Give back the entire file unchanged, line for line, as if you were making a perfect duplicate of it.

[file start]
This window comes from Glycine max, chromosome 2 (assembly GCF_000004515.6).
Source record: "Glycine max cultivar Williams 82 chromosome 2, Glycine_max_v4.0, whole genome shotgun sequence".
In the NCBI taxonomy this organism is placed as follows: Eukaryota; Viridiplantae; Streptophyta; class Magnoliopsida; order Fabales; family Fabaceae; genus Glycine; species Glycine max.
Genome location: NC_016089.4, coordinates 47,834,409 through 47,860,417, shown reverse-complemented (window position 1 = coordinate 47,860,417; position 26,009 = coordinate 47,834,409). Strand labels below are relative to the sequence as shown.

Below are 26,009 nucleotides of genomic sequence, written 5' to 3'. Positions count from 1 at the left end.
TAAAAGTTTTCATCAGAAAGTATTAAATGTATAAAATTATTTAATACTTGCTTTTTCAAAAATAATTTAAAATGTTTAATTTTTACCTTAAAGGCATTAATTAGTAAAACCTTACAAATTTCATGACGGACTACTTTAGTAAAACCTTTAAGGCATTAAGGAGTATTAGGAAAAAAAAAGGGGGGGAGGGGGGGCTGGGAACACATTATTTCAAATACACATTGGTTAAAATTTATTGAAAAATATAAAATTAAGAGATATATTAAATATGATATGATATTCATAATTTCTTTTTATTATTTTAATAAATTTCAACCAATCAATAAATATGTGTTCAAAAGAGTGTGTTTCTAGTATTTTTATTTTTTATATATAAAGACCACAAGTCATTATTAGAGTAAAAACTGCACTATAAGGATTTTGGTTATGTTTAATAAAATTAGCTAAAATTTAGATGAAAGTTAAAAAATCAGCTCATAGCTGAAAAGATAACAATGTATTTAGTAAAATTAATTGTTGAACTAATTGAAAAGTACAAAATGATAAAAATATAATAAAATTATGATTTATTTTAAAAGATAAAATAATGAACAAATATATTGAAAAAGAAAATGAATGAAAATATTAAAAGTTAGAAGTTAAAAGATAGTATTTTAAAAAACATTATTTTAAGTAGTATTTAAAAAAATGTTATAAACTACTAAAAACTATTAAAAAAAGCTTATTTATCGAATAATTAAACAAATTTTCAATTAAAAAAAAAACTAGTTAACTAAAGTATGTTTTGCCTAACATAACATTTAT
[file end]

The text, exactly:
This window comes from Glycine max, chromosome 2 (assembly GCF_000004515.6).
Source record: "Glycine max cultivar Williams 82 chromosome 2, Glycine_max_v4.0, whole genome shotgun sequence".
In the NCBI taxonomy this organism is placed as follows: Eukaryota; Viridiplantae; Streptophyta; class Magnoliopsida; order Fabales; family Fabaceae; genus Glycine; species Glycine max.
Genome location: NC_016089.4, coordinates 47,834,409 through 47,860,417, shown reverse-complemented (window position 1 = coordinate 47,860,417; position 26,009 = coordinate 47,834,409). Strand labels below are relative to the sequence as shown.

Below are 26,009 nucleotides of genomic sequence, written 5' to 3'. Positions count from 1 at the left end.
TAAAAGTTTTCATCAGAAAGTATTAAATGTATAAAATTATTTAATACTTGCTTTTTCAAAAATAATTTAAAATGTTTAATTTTTACCTTAAAGGCATTAATTAGTAAAACCTTACAAATTTCATGACGGACTACTTTAGTAAAACCTTTAAGGCATTAAGGAGTATTAGGAAAAAAAAAGGGGGGGAGGGGGGGCTGGGAACACATTATTTCAAATACACATTGGTTAAAATTTATTGAAAAATATAAAATTAAGAGATATATTAAATATGATATGATATTCATAATTTCTTTTTATTATTTTAATAAATTTCAACCAATCAATAAATATGTGTTCAAAAGAGTGTGTTTCTAGTATTTTTATTTTTTATATATAAAGACCACAAGTCATTATTAGAGTAAAAACTGCACTATAAGGATTTTGGTTATGTTTAATAAAATTAGCTAAAATTTAGATGAAAGTTAAAAAATCAGCTCATAGCTGAAAAGATAACAATGTATTTAGTAAAATTAATTGTTGAACTAATTGAAAAGTACAAAATGATAAAAATATAATAAAATTATGATTTATTTTAAAAGATAAAATAATGAACAAATATATTGAAAAAGAAAATGAATGAAAATATTAAAAGTTAGAAGTTAAAAGATAGTATTTTAAAAAACATTATTTTAAGTAGTATTTAAAAAAATGTTATAAACTACTAAAAACTATTAAAAAAAGCTTATTTATCGAATAATTAAACAAATTTTCAATTAAAAAAAAAACTAGTTAACTAAAGTATGTTTTGCCTAACATAACATTTAT